Fede Alvarez's follow-up to his EVIL DEAD remake is just as ugly and brutal, if lacking buckets of blood.

Fede Alvarez is proving to be one mean cinematic son of a bitch. His Evil Dead remake is relentlessly nihilistic; soaked in karo syrup and tossing dismembered limbs about willy nilly, it may not be the “most terrifying film you will ever experience” (or whatever the fuck), but it certainly was a huff of much needed noxious insanity at a time when American studio horror was starting to go soft. His latest, Don’t Breathe, is just as angry and brutal, trading in blunt force ferocity instead of over the top gore and battering the audience into submission with the meaty fists of Stephen Lang, who proves to be more terrifying than any Deadite could ever hope. This is Alvarez’s Wes Craven movie; a motion picture that feels like it came from the contaminated corners of an artistic mind that’s unconcerned with playing nice. It’s The People Under the Stairs for a new set of film fans who saw our government bail out banks while letting mid-level metropolises crumble; Iraq veterans becoming outcasts amongst the rubble of Americana.

Our protagonists are far from heroes – a trio of teenage Detroit B&E experts, Rocky (Jane Levy), Money (Daniel Zovatto) and Alex (Dylan Minnette) make their living raiding houses and stealing whatever goods they can get their hands on. They don’t do cash – larger sums carry longer jail penalties – even though they always seem to get screwed on street markup for the Rolexes and designer pumps they stuff into their duffle bags. However, their latest score looks to be their last, promising a hefty six-figure payout. Their target: a visually impaired trouper (Lang) whose daughter was killed in a hit-and-run accident. The perpetrator’s wealthy family didn’t want their daughter to do any prison time, so instead of taking the case to court, they settled with the blind man for an undisclosed sum of hush money that he now supposedly keeps in his dilapidated house on the far end of Eight Mile Road. All these kids gotta do is get in, get out, and high tail it to California, where the proverbial “better life” awaits.

If it were that easy, there wouldn’t be a movie, and Alvarez wisely keeps the action grounded in a grubby reality, his camera prowling the corridors and air ducts of the blind man’s home with Fincher-eqsue aplomb (the most obvious visual reference point is Panic Room, as there is at least one ostentatious, digitally-aided long take). Lang plays the combat-hardened crazy as a warrior with slightly heightened senses, his character never quite tipping into Matt Murdock territory except for one technically impressive night vision sequence, during which he knocks out all of the lights and hunts the intruders in complete darkness. Alvarez turns the grey level way up and plays with the chromatic schematics of paramilitary pictures like Sicario, creating a stalk and slash stretch that is incredibly tense and visceral. The weapons of choice are no longer chainsaws or machetes, but rather guns and Lang’s substantial paws – a reflection of both the urban arena in which the action takes place and our antagonist’s soldierly backstory.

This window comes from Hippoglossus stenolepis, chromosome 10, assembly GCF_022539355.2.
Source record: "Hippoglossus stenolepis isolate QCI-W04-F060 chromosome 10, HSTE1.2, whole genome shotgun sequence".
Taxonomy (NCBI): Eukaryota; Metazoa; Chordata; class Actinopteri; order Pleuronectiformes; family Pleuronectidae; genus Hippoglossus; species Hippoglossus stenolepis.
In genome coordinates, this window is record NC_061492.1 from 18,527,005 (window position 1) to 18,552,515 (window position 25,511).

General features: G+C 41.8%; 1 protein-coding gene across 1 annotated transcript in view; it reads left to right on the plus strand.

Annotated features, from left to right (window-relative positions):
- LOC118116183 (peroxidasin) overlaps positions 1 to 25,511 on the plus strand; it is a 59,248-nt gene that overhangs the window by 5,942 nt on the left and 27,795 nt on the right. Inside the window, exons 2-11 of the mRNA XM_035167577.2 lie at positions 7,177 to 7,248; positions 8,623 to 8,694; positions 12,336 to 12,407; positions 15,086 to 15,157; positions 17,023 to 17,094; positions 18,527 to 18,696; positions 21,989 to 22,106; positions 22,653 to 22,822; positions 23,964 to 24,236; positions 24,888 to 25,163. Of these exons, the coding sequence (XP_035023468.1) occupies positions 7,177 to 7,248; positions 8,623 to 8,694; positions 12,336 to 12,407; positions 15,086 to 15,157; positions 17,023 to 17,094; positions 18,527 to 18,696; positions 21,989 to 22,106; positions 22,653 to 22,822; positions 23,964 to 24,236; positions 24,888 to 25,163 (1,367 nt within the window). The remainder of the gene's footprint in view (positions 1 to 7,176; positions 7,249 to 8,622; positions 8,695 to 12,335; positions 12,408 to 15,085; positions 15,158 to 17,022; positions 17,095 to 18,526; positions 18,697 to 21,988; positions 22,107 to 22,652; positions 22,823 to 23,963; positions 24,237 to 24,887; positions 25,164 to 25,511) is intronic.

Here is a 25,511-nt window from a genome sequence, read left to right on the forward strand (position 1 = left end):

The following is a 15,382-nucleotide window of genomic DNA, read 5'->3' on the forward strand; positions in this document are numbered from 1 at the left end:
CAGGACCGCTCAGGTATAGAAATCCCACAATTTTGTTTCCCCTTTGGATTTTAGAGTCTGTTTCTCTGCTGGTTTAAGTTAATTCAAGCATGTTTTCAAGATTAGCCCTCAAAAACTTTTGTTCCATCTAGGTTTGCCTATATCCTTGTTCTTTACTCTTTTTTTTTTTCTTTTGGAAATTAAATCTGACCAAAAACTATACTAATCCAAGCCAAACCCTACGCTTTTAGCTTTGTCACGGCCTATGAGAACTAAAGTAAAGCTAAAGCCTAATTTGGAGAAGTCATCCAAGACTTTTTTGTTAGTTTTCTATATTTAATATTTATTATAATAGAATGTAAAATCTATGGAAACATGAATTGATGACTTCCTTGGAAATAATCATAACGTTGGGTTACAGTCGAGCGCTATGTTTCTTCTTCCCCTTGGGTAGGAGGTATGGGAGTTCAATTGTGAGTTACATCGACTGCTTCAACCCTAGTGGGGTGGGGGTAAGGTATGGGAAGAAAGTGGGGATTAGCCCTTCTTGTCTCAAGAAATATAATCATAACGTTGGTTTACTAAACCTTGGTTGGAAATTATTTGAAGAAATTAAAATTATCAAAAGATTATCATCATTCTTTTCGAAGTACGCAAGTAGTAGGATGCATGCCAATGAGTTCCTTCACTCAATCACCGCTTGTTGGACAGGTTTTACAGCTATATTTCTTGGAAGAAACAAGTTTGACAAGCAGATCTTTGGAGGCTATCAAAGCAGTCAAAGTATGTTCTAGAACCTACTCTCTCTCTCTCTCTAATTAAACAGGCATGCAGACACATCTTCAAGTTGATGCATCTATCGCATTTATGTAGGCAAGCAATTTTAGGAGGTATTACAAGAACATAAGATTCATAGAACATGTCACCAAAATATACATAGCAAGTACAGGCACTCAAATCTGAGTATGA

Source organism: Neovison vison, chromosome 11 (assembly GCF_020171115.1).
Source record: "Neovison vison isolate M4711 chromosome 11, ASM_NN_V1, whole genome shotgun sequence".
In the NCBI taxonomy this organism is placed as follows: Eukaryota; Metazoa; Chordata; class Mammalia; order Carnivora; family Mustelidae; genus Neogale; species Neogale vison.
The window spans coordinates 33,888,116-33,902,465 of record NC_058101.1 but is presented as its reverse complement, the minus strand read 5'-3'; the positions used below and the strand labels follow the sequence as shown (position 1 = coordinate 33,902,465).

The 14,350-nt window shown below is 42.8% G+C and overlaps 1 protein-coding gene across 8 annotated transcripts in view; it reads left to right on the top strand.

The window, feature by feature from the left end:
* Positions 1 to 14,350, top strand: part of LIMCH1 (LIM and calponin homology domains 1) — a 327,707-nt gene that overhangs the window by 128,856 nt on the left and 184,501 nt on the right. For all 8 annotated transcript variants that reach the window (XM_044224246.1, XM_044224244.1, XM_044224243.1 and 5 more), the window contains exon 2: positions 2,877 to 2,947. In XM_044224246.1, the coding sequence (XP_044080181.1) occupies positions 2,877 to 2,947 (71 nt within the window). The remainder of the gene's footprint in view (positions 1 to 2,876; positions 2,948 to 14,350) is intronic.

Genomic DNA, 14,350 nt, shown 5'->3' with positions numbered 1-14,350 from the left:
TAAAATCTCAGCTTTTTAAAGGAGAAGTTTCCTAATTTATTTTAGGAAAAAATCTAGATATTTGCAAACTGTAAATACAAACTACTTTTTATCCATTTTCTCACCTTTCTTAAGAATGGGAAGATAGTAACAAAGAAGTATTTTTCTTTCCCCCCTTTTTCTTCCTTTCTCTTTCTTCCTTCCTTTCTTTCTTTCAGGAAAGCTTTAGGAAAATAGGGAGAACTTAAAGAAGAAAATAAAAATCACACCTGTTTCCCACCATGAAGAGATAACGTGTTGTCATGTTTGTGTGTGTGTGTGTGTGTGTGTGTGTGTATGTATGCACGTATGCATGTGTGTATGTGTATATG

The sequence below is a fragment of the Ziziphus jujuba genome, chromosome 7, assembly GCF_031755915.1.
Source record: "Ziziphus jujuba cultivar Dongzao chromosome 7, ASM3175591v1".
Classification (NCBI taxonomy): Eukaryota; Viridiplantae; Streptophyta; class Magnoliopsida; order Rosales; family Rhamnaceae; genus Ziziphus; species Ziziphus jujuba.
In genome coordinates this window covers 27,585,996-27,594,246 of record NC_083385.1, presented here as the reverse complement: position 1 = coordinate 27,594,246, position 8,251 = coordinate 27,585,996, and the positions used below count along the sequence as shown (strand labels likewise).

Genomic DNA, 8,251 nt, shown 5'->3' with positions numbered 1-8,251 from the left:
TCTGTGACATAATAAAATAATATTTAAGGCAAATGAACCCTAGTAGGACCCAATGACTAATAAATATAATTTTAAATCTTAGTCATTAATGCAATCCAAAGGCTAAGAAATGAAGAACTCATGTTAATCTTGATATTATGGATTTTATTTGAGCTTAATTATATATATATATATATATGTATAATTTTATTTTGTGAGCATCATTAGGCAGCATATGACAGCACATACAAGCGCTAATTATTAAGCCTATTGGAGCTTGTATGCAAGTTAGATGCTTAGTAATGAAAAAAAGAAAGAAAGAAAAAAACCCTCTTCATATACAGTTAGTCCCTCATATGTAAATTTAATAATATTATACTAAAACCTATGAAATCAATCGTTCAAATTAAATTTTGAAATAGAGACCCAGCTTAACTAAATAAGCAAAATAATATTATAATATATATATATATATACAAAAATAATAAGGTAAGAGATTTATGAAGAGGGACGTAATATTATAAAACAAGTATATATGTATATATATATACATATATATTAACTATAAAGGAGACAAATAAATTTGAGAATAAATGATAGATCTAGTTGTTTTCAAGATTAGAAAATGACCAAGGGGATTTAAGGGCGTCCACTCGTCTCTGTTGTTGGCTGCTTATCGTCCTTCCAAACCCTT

Like Craven before him, Alvarez seems interested in creating slight subtext through meager character development. While it’s difficult to side with a gang of criminals who are robbing a man who lost his sight serving his country, Alvarez and his co-writer Rodo Sayagues are somewhat aware of the economic hardships that drove these kids to a life of petty larceny. Rocky yearns to take her cute moppet of a sister away from their abusive trailer trash mother and her scuzzy boyfriend. Fuzzier are the motives of Money and Alex, both of whom are underdeveloped. Alex especially seems like a fish out of water, providing alarm codes from his dad’s installation company in order to gain access to their targets’ homes, all in an effort to impress the girl he pines for. Yet once you link the kids’ financial status with the boiling anger that brews in the blind man’s belly (“Rich girls don’t go to prison…” he grumbles), the underlying theme becomes clear. Nowhere near as interesting as Fool (Brandon Quintin Adams) from People Under the Stairs (not to mention progressive – why can’t we have a young black kid cast as our star twenty-five years later?), you can still sense Alvarez striving to inject some semblance of depth into an otherwise shallow stylistic exercise.

A revolting third act reveal revolving around Lang’s character undermines all of the sympathies Don’t Breathe has built and exposes just how unpleasant Alvarez is prepared to be. There was some controversy surrounding reactions to his Evil Dead remake when it first premiered at SXSW, as the infamous tree rape sequence (mostly replicated from Sam Raimi’s original) was greeted with misguided cheers from miscreants. Don’t Breathe contains a similar instance of sexual violence that climaxes with a gut churning act that is meant to elicit similar whooping and hollering. You can’t completely pin these reactions on Alvarez, as he is obviously only responsible for his art, not others’ responses to it. Unfortunately, the intent behind the scene (not to mention the fact that it is consistent with an emerging pattern within his filmography) is difficult to parse. It may be shock for shock’s sake – the signifier of a shameless exploitation filmmaker who wants to play to the basest instincts of certain crowds. Regardless, Don’t Breathe is a brash, lean, and aesthetically remarkable thriller that’s sure to please horror aficionados and possibly win over those who weren’t as keen on his redux as others.